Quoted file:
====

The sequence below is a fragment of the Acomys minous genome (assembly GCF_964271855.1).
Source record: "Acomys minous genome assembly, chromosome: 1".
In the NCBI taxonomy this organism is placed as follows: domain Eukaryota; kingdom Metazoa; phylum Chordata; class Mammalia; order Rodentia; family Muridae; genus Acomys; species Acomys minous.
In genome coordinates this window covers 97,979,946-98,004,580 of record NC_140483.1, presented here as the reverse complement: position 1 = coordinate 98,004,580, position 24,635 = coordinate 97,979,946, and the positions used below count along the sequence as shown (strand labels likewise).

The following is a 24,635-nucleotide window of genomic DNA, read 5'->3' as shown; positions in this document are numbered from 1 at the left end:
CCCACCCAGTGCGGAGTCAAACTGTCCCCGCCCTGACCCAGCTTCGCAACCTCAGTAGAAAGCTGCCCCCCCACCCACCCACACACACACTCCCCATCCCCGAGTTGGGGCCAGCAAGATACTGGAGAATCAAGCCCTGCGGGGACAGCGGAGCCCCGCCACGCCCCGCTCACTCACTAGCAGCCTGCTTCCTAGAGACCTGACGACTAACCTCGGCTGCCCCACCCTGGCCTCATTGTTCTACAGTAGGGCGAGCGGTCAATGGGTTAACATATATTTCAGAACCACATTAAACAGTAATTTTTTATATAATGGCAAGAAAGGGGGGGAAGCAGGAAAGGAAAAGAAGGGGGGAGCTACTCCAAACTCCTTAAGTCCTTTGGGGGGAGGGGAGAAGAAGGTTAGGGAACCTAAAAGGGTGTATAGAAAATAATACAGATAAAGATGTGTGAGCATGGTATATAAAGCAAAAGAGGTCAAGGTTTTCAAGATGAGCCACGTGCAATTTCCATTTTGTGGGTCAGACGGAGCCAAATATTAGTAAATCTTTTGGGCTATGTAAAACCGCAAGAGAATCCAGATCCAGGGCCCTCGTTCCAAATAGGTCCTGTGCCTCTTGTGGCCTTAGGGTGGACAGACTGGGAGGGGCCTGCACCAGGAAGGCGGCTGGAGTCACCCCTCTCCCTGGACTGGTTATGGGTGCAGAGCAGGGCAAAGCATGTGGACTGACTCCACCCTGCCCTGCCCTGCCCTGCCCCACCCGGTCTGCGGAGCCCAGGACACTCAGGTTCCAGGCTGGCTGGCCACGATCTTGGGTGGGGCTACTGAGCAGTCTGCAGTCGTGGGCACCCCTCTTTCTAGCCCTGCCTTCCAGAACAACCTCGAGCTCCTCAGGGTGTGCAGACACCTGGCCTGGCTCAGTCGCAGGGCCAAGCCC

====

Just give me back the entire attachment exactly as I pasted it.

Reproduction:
The sequence below is a fragment of the Acomys minous genome (assembly GCF_964271855.1).
Source record: "Acomys minous genome assembly, chromosome: 1".
In the NCBI taxonomy this organism is placed as follows: domain Eukaryota; kingdom Metazoa; phylum Chordata; class Mammalia; order Rodentia; family Muridae; genus Acomys; species Acomys minous.
In genome coordinates this window covers 97,979,946-98,004,580 of record NC_140483.1, presented here as the reverse complement: position 1 = coordinate 98,004,580, position 24,635 = coordinate 97,979,946, and the positions used below count along the sequence as shown (strand labels likewise).

The following is a 24,635-nucleotide window of genomic DNA, read 5'->3' as shown; positions in this document are numbered from 1 at the left end:
CCCACCCAGTGCGGAGTCAAACTGTCCCCGCCCTGACCCAGCTTCGCAACCTCAGTAGAAAGCTGCCCCCCCACCCACCCACACACACACTCCCCATCCCCGAGTTGGGGCCAGCAAGATACTGGAGAATCAAGCCCTGCGGGGACAGCGGAGCCCCGCCACGCCCCGCTCACTCACTAGCAGCCTGCTTCCTAGAGACCTGACGACTAACCTCGGCTGCCCCACCCTGGCCTCATTGTTCTACAGTAGGGCGAGCGGTCAATGGGTTAACATATATTTCAGAACCACATTAAACAGTAATTTTTTATATAATGGCAAGAAAGGGGGGGAAGCAGGAAAGGAAAAGAAGGGGGGAGCTACTCCAAACTCCTTAAGTCCTTTGGGGGGAGGGGAGAAGAAGGTTAGGGAACCTAAAAGGGTGTATAGAAAATAATACAGATAAAGATGTGTGAGCATGGTATATAAAGCAAAAGAGGTCAAGGTTTTCAAGATGAGCCACGTGCAATTTCCATTTTGTGGGTCAGACGGAGCCAAATATTAGTAAATCTTTTGGGCTATGTAAAACCGCAAGAGAATCCAGATCCAGGGCCCTCGTTCCAAATAGGTCCTGTGCCTCTTGTGGCCTTAGGGTGGACAGACTGGGAGGGGCCTGCACCAGGAAGGCGGCTGGAGTCACCCCTCTCCCTGGACTGGTTATGGGTGCAGAGCAGGGCAAAGCATGTGGACTGACTCCACCCTGCCCTGCCCTGCCCTGCCCCACCCGGTCTGCGGAGCCCAGGACACTCAGGTTCCAGGCTGGCTGGCCACGATCTTGGGTGGGGCTACTGAGCAGTCTGCAGTCGTGGGCACCCCTCTTTCTAGCCCTGCCTTCCAGAACAACCTCGAGCTCCTCAGGGTGTGCAGACACCTGGCCTGGCTCAGTCGCAGGGCCAAGCCC